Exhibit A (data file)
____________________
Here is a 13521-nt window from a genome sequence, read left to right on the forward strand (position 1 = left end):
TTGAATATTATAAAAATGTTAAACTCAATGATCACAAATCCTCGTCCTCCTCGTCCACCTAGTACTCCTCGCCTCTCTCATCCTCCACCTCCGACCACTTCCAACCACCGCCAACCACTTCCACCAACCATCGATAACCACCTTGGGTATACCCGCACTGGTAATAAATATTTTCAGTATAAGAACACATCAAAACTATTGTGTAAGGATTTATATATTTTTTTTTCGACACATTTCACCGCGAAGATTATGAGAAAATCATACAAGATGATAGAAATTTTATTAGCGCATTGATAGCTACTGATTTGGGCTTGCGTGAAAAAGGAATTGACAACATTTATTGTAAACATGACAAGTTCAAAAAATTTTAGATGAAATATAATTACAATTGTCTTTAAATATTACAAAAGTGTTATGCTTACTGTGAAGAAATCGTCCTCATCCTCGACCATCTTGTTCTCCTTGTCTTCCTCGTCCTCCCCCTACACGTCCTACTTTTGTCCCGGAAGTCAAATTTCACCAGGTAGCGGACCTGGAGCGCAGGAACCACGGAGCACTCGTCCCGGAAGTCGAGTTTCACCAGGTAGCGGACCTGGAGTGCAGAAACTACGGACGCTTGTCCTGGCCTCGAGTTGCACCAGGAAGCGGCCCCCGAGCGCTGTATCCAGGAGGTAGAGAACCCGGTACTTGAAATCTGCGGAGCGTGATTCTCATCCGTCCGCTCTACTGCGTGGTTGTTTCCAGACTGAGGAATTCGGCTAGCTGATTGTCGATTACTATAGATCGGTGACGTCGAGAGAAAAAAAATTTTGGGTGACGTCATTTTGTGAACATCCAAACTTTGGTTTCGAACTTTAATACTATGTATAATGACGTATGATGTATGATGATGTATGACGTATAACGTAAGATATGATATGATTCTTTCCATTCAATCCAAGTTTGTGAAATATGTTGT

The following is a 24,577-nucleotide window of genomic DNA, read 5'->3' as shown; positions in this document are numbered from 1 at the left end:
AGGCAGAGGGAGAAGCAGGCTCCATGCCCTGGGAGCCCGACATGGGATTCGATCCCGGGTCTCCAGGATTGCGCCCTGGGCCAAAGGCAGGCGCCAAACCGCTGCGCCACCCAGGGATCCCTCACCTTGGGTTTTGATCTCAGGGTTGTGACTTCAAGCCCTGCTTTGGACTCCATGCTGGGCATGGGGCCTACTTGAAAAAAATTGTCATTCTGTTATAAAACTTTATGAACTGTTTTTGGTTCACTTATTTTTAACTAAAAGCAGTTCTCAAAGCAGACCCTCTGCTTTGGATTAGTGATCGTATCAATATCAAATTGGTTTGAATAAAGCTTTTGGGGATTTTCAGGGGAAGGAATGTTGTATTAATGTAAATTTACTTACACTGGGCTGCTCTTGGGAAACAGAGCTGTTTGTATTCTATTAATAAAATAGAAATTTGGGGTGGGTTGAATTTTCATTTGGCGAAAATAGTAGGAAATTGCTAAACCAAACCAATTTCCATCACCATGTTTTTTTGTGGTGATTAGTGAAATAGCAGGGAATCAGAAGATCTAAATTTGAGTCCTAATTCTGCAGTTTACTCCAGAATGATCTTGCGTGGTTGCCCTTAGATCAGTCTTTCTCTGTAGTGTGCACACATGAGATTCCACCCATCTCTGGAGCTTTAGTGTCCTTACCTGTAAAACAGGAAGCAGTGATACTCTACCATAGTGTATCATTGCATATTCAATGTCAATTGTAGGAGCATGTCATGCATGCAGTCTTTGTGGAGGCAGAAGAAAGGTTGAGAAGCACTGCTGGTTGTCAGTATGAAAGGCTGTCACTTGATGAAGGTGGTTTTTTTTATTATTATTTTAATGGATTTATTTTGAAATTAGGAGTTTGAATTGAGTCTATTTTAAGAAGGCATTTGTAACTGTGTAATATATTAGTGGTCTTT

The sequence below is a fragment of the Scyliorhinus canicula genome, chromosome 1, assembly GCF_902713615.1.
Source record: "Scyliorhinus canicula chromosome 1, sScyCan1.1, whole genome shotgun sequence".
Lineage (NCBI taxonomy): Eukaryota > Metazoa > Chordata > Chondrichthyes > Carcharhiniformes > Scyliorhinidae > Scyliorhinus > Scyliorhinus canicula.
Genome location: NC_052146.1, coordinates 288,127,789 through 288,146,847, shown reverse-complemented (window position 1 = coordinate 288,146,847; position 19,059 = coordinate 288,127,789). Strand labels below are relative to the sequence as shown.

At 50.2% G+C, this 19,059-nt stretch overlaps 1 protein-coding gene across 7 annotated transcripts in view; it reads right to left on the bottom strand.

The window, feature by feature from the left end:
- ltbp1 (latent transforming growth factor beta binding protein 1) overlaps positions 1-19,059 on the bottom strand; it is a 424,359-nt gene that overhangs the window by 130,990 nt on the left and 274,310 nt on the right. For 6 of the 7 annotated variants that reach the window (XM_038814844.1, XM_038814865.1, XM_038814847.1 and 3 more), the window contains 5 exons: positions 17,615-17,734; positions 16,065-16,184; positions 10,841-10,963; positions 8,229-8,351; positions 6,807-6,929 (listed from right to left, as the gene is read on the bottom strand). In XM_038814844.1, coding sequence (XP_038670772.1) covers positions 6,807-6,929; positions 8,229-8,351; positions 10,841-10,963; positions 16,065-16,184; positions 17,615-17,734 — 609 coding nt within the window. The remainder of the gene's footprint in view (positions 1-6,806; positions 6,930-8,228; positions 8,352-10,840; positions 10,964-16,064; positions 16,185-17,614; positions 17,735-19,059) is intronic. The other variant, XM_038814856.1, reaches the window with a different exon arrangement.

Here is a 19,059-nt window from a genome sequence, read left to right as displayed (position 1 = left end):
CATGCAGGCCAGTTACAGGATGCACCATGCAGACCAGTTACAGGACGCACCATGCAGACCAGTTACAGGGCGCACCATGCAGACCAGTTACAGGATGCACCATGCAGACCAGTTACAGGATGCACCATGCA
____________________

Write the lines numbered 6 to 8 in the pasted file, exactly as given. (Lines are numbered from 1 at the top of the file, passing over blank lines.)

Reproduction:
Source record: "Scyliorhinus canicula chromosome 1, sScyCan1.1, whole genome shotgun sequence".
Lineage (NCBI taxonomy): Eukaryota > Metazoa > Chordata > Chondrichthyes > Carcharhiniformes > Scyliorhinidae > Scyliorhinus > Scyliorhinus canicula.
Genome location: NC_052146.1, coordinates 288,127,789 through 288,146,847, shown reverse-complemented (window position 1 = coordinate 288,146,847; position 19,059 = coordinate 288,127,789). Strand labels below are relative to the sequence as shown.